The Cleveland Tate Stars were a baseball team in the Negro National League. In their only season, they finished last of eight clubs with a 17-29 record in league play. George Tate served as the owner, and namesake, of the club. Candy Jim Taylor played for the Tate Stars.
The Tate Stars formed in 1918, two years before Rube Foster started the first organized black baseball league, the Negro National League. The Tate Stars became a league affiliate in 1921 and a full member in 1922 (after they paid a $1,000 league entry fee). Once they joined the league, the Tate Stars started selling stock to local investors at $10 per share, and later $15 per share. They also sold season tickets before games began for $11 a seat; friends and family could also enter for free with the ticket holder. The Tate Stars hoped to sell $3000 to $4,000 worth of tickets prior to the season, but it was not clear if they ever reached this goal.
The team did report 6,500 fans in attendance for at least one late April game, a rather large figure for a regular season Negro League game in 1922.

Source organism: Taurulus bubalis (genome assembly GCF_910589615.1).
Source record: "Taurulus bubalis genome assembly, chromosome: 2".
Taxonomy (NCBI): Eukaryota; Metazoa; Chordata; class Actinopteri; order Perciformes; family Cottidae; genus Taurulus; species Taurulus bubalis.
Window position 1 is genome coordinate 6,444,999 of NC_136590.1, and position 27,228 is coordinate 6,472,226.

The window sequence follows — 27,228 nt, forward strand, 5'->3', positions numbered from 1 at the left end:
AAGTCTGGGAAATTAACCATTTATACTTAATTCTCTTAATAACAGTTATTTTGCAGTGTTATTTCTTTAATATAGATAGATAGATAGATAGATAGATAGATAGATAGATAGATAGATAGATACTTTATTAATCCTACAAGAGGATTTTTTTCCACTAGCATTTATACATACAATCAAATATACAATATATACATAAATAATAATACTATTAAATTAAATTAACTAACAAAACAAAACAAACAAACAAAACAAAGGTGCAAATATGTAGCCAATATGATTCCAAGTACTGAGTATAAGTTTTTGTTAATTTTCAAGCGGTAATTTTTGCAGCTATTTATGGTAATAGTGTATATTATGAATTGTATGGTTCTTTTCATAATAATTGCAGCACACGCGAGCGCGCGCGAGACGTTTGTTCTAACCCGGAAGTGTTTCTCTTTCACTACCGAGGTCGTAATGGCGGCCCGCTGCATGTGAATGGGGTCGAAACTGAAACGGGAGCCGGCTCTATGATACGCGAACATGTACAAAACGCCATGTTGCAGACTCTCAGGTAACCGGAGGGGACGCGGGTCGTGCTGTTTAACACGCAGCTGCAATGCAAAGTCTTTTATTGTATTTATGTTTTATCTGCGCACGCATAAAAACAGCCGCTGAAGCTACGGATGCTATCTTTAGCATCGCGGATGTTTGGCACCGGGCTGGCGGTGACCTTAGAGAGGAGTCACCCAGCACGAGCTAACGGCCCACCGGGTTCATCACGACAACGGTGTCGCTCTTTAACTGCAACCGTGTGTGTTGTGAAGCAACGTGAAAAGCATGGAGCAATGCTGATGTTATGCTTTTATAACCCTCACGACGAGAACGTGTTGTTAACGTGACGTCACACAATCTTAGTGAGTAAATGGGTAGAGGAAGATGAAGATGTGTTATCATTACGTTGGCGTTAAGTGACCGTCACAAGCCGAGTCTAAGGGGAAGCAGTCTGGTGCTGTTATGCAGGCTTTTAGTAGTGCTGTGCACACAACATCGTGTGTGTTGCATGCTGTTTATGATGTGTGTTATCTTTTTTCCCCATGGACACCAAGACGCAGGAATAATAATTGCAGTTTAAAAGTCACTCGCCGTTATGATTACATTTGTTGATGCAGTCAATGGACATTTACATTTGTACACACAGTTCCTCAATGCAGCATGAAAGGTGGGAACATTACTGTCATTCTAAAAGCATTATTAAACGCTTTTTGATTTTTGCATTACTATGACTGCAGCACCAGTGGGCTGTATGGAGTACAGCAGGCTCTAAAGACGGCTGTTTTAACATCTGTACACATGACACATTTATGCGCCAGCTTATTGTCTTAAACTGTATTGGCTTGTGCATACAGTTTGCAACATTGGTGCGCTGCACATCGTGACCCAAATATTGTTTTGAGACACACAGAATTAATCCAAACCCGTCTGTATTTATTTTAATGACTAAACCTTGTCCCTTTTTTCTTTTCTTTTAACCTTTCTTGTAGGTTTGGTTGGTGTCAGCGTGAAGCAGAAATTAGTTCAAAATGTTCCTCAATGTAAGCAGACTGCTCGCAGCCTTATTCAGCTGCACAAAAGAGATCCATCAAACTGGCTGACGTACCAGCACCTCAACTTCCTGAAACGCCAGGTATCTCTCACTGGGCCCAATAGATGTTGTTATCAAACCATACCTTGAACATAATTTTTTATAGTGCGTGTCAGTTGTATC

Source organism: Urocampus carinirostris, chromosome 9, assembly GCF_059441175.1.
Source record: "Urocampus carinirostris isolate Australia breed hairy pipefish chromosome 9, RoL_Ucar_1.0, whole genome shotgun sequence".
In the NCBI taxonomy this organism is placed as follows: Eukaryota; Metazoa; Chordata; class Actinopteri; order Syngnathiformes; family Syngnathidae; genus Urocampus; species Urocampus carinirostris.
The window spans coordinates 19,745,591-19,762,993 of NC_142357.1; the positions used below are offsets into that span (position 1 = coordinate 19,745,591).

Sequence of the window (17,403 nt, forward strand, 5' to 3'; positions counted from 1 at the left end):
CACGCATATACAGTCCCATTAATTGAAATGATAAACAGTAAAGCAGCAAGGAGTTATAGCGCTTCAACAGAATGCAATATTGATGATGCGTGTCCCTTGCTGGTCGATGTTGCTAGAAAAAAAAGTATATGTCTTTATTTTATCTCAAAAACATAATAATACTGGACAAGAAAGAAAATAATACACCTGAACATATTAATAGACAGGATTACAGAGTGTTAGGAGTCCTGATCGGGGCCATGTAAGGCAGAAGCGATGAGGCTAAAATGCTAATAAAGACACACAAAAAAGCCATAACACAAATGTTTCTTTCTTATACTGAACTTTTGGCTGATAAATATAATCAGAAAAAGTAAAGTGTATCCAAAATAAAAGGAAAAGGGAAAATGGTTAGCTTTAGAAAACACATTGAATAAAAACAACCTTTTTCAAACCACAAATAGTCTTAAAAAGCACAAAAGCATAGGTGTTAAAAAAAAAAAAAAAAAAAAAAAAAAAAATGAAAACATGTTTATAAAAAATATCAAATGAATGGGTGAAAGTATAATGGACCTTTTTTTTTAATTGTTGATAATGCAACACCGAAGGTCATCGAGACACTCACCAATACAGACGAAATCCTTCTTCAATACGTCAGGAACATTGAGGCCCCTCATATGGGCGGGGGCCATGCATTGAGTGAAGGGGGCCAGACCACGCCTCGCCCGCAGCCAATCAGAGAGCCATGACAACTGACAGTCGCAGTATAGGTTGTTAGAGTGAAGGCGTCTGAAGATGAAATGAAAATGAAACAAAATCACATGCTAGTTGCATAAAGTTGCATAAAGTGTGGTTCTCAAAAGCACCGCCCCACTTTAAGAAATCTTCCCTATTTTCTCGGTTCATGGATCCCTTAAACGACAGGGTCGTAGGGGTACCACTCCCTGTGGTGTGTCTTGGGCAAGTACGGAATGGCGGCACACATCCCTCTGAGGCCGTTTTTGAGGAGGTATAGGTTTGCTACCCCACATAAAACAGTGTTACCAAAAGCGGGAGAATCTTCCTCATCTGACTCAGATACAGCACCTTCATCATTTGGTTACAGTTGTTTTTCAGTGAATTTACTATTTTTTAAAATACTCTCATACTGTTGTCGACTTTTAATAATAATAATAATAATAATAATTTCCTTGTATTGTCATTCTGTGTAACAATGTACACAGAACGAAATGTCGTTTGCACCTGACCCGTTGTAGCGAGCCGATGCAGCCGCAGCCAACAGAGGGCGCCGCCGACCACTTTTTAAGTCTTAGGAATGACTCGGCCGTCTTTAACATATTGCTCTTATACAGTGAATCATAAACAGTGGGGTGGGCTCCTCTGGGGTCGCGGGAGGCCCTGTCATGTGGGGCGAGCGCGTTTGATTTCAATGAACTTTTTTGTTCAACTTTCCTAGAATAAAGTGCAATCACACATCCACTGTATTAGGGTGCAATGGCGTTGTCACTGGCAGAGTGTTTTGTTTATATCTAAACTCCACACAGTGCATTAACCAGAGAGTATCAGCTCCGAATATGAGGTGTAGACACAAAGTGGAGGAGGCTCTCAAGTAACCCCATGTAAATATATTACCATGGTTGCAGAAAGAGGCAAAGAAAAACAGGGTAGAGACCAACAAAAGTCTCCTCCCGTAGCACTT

By the end of the 1922 season the finances weren’t the Tate Stars’ only problem; the team was near the bottom of the standings in the eight-team league. They finished tied for seventh with a record of 17 wins and 29 losses. After the season their financial affairs were in shambles and many in the community believed the Tate Stars were in debt by almost $20,000.
Even though the Tate Stars initially planned to return for the 1924 season, the team folded for good at the end of 1923. The remnants of the team were sold to new owners, and the name was changed to the Cleveland Browns.